11,700 Teacher Layoffs Would Have 'Tremendous Impact' In L.A.
“It would have a tremendous impact,” said Susan Frey, a program associate with EdSource, a non-profit organization that focuses on California education issues. “Even the threat of layoffs can be demoralizing to staff.”
United Teachers Los Angeles President Warren Fletcher echoed that dire prediction. “These large number of layoff notices, if finalized, would destroy the district,” he said in a press release.
According to the union’s website, the notices affect “more than 25 percent of all the teachers and health and human services professionals district wide who work with students every day." The site's message went onto say the district should use more than $180 million in newly available state lottery funds to recall a portion of the pink slips. The district sent out the notices based on a projected budget deficit of $557 million. With the new funds, the deficit is now projected at $390 million.
By no means are any of the layoff notices final. Frey said state law requires school districts to send preliminary notices by March 15—before districts receive a more polished budget outlook from the state in June.
“It could be that some of the notices are rescinded,” she said.
She also said that Gov. Jerry Brown's proposed initiatives that would increase sales and high-income taxes add another layer of complexity for schools' futures. Failure to pass the initiatives would trigger billions of dollars in automatic cuts toward K-12 education and public universities—possible cuts that LAUSD cited as one reason for the volume of notices sent. And with K-12 public education accounting for 40 percent of all state spending, Frey said it was impossible for lawmakers to completely spare education from cuts.
School districts “won’t really know until November how much money they’ll get” from the state, she said.
Some critics expressed skepticism about Brown’s plan of funding education through tax hikes.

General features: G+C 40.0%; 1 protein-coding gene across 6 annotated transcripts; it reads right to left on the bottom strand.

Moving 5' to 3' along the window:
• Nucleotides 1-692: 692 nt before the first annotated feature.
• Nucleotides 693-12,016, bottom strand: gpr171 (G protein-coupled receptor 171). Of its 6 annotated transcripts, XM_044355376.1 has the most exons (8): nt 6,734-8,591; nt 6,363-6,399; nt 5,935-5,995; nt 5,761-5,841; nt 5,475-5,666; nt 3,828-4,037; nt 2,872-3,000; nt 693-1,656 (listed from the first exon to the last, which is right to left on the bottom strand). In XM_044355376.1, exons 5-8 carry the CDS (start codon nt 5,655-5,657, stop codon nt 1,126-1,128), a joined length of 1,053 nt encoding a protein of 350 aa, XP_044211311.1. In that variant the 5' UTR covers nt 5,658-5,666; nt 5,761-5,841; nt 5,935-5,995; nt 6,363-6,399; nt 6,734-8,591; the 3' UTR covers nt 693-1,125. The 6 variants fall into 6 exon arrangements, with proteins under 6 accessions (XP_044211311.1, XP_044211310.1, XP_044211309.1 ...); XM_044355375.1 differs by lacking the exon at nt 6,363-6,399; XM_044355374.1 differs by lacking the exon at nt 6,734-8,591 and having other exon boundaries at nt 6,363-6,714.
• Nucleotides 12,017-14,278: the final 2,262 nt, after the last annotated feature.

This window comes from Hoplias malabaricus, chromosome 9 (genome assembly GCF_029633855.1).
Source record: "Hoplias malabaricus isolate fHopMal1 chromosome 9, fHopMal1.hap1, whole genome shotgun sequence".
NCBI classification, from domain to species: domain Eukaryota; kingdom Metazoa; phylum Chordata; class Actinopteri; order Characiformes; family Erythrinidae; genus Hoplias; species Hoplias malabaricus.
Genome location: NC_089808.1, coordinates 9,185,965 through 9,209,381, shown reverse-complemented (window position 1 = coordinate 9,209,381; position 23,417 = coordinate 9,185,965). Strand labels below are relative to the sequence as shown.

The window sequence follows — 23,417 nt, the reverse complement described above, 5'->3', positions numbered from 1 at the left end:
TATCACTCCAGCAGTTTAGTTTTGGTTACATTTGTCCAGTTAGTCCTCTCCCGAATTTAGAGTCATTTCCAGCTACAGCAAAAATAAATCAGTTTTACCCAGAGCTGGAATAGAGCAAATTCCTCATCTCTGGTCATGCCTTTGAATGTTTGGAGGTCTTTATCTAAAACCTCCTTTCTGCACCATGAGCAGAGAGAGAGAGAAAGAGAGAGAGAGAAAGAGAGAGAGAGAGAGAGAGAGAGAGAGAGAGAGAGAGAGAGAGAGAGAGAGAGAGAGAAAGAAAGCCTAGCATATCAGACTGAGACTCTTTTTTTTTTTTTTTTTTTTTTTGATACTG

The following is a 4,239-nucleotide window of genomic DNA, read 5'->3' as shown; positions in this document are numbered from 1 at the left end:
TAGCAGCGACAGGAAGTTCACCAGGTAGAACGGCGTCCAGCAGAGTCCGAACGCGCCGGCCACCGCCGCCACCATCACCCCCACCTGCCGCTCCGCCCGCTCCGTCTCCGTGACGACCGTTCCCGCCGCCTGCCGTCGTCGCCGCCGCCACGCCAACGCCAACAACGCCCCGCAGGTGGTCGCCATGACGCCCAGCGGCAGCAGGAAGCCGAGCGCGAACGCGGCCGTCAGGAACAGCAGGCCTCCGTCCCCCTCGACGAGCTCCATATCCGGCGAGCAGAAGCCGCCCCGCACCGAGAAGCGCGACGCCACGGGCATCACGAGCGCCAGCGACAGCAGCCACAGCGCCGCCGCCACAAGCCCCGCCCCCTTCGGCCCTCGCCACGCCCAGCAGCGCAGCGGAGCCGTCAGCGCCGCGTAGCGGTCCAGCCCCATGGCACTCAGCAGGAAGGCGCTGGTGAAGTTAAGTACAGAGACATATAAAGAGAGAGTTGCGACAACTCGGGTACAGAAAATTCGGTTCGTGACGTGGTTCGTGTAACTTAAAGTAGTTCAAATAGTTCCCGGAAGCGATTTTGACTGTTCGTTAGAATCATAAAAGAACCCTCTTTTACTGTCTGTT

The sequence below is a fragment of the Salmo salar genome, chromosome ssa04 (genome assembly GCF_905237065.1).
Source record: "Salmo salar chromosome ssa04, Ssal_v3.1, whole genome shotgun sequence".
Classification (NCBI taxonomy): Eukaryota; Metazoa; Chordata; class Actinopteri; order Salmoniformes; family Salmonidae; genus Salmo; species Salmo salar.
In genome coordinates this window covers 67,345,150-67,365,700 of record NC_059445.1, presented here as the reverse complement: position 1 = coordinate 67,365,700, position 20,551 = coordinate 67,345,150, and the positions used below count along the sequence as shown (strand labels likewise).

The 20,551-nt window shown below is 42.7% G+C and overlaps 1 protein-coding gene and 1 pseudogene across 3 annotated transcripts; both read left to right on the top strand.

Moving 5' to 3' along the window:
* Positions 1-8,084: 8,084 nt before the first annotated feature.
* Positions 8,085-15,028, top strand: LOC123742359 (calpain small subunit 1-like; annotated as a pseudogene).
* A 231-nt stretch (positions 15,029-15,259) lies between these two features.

“I think a lot of what Jerry Brown is saying is to scare voters into passing the initiatives,” said Jeremiah Lockwood, a social studies teacher and UTLA representative at a high school in South Los Angeles. “The unfortunate part is that a lot of these temporary taxes don’t have a lot to do with education.”
Despite his doubts, Lockwood said things "would only get worse” if voters don’t pass Brown's initiatives.
“Forty-three students in high school classrooms. That’s the cap," he said. "I have students in some of my classes where it’s standing room only.”
Lockwood, who sat down to talk in February before this year’s notices were sent, expressed dismay over last year’s mailing of around 5,000 pink slips, more than 3,400 of which the district rescinded in June. He said the school district “overexaggerates every instance of the smallest thing” to force the union to bow under pressure.
“They've thrown out all these pink slips, which destroys moral and gets everybody all worked up, but then they reel them all back,” Lockwood said. “They do it so that they can get the union to concede to their demands. They don't need us to take furlough days—they just take the money made from the lost days and bank it.”
Frey said Lockwood's objections were pretty common. “A lot of the teachers unions are concerned," she said, "that the district is sending out too many notices."
According to Frey, the ritual of sending out thousands of preliminary layoff notices was the result of California’s funding process for education, which she called a “very strange system.”
Lockwood and others agreed the education woes are nothing new.
“Education funding in California has hit a crisis,” said Frank Wells, a spokesman for the California Teacher’s Association, via e-mail last month. “Schools have been slashed by more than $20 billion over the past four years and over 40,000 educators and support staff have been laid off. Class sizes have soared, and college and university tuition is pricing many students out of an education.”
Lockwood has seen the dwindling firsthand. “I started back in ’06," he said. "Back then, there were 107 teachers. Now we’re down to 64.”
He said the teachers who left lost their jobs typically switched to different schools, or ditched the state of California entirely to go work somewhere else.
“It’s disgusting how little our state government values education,” he said. “A couple years ago, if California had left the union and broken off, we would have been the fifth wealthiest nation in the world. But if you go by per pupil funding, we rank near the bottom.”
Part of the reason for California's dismal level of spending towards education: a series of court cases and laws stemming from the 1970s that shifted funding from local governments to a state wallowing in debt.
"It's the way our property taxes are set up," Lockwood said.
Frey cited both the 1971 California Supreme Court case Serrano v. Priest, which hampered the ability for local governments to fund schools, and Proposition 13, which capped property taxes, as significant catalysts in draining property tax funds for local school districts.
Prop. 13 and Serrano v. Priest “changed the whole structure of school funding financing,” Frey said. “Before that, schools were mostly funded by property taxes and local decisions."
When asked if the system was broke, Frey chuckled.
“Yes, I think everyone agrees that it’s broke.”